Using deep learning to read images being processed in the brain
May 8, 2017 by Bob Yirka
(Tech Xplore)—A team of researchers from several institutions in China has applied deep learning by a computer to the problem of reading visual imagery in the brain and then reproduced it in a 2-D format. A paper describing their project is available on the arXiv preprint server, describing their results and comparing them with other research efforts that attempt to achieve the same thing.
Imagine a machine that could look into your mind, see what you are seeing in real time, and then print out a picture of it. There are teams of researchers working on just that problem, and thus far, they have met with less than stellar results. Now, the group in China has found a way to solve at least one part of the problem by combining fMRI machines and deep learning algorithms.
FMRI machines allow researchers to see which parts of the brain are activated by highlighting blood flow. Deep learning algorithms run on computers and learn how to do things by compiling many input examples and seeking patterns. In this new effort, the researchers combined the two technologies to capture three-dimensional arrays of neuronal activity (which they call voxels—a computer term for a type of three-dimensional modeling object) responding to visual stimuli, thus revealing what the eyes were seeing.
To capture data from the voxels, the researchers obtained 1,800 fMRI scans from a database used by prior researchers studying how the brain reacts to images of individual letters. The team fed 90 percent of the scans to the deep learning algorithm, which digested the information and looked for patterns in voxel location, shape, etc. Next, the team used the remaining 10 percent of the scans to test how well the system had learned to correctly identify voxels in the visual cortex and to recreate initial images which the system then printed.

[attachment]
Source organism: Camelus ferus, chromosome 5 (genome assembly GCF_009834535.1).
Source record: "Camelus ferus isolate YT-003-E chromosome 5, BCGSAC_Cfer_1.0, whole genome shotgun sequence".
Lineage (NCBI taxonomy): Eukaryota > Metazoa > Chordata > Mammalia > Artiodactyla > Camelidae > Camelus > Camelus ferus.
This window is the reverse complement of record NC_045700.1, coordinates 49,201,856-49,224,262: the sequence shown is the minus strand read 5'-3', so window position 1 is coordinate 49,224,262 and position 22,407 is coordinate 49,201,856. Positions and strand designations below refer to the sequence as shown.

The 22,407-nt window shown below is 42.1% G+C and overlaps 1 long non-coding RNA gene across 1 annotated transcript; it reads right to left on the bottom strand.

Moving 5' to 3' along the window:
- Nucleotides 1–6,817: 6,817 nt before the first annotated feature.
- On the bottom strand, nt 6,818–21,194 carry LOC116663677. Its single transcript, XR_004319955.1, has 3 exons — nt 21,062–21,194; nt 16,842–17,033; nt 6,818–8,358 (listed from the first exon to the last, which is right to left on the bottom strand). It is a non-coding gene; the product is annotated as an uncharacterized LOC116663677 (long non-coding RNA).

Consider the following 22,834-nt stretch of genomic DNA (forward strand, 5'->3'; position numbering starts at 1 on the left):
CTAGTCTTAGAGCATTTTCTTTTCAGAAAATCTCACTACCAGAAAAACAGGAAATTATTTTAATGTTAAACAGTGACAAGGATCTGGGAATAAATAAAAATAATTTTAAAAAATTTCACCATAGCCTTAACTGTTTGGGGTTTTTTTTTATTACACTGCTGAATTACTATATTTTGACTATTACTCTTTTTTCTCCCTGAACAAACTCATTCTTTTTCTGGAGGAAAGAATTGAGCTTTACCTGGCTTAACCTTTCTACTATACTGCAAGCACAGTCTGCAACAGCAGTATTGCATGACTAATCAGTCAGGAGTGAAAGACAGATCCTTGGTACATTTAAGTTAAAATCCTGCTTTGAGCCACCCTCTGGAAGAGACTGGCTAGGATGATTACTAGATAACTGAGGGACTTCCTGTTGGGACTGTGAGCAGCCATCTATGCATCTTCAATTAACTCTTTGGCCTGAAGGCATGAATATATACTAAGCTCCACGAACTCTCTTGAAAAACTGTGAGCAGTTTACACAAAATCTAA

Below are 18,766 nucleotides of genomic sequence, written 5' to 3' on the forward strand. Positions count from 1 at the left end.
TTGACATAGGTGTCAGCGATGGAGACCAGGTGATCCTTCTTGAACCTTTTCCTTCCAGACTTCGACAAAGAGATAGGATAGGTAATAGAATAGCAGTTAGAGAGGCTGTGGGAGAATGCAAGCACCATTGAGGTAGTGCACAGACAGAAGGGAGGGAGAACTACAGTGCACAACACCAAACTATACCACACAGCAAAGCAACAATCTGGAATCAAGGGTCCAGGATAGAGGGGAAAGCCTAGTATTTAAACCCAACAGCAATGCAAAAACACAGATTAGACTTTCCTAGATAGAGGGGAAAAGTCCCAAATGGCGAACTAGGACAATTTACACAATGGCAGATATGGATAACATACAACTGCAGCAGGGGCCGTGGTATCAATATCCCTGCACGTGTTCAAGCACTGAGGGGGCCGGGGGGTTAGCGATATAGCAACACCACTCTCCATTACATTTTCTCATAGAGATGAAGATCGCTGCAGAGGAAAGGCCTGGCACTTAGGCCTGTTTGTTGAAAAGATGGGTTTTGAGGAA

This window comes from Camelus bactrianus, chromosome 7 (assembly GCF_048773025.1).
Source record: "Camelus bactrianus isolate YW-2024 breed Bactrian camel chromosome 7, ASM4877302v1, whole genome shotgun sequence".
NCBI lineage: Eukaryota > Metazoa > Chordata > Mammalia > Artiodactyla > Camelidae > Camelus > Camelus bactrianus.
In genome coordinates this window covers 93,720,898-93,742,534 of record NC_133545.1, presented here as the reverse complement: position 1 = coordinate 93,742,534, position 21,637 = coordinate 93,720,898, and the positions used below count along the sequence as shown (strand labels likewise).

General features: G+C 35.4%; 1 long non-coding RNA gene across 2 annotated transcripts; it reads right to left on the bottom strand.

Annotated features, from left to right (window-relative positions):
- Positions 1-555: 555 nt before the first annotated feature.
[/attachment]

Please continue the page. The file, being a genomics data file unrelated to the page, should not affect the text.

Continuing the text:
The researchers report that their technique is the most accurate to date—an individual letter printed by the system looks very much like the original image the person was shown while under an fMRI machine. They offer photographic evidence of their results alongside both the original images and images made by researchers using other techniques.
Explore further: How the brain sees the world in 3-D
More information: Sharing deep generative representation for perceived image reconstruction from human brain activity, arXiv:1704.07575 [cs.AI] arxiv.org/abs/1704.07575
Decoding human brain activities via functional magnetic resonance imaging (fMRI) has gained increasing attention in recent years. While encouraging results have been reported in brain states classification tasks, reconstructing the details of human visual experience still remains difficult. Two main challenges that hinder the development of effective models are the perplexing fMRI measurement noise and the high dimensionality of limited data instances. Existing methods generally suffer from one or both of these issues and yield dissatisfactory results. In this paper, we tackle this problem by casting the reconstruction of visual stimulus as the Bayesian inference of missing view in a multiview latent variable model. Sharing a common latent representation, our joint generative model of external stimulus and brain response is not only "deep" in extracting nonlinear features from visual images, but also powerful in capturing correlations among voxel activities of fMRI recordings. The nonlinearity and deep structure endow our model with strong representation ability, while the correlations of voxel activities are critical for suppressing noise and improving prediction. We devise an efficient variational Bayesian method to infer the latent variables and the model parameters. To further improve the reconstruction accuracy, the latent representations of testing instances are enforced to be close to that of their neighbours from the training set via posterior regularization. Experiments on three fMRI recording datasets demonstrate that our approach can more accurately reconstruct visual stimuli.
© 2017 Tech Xplore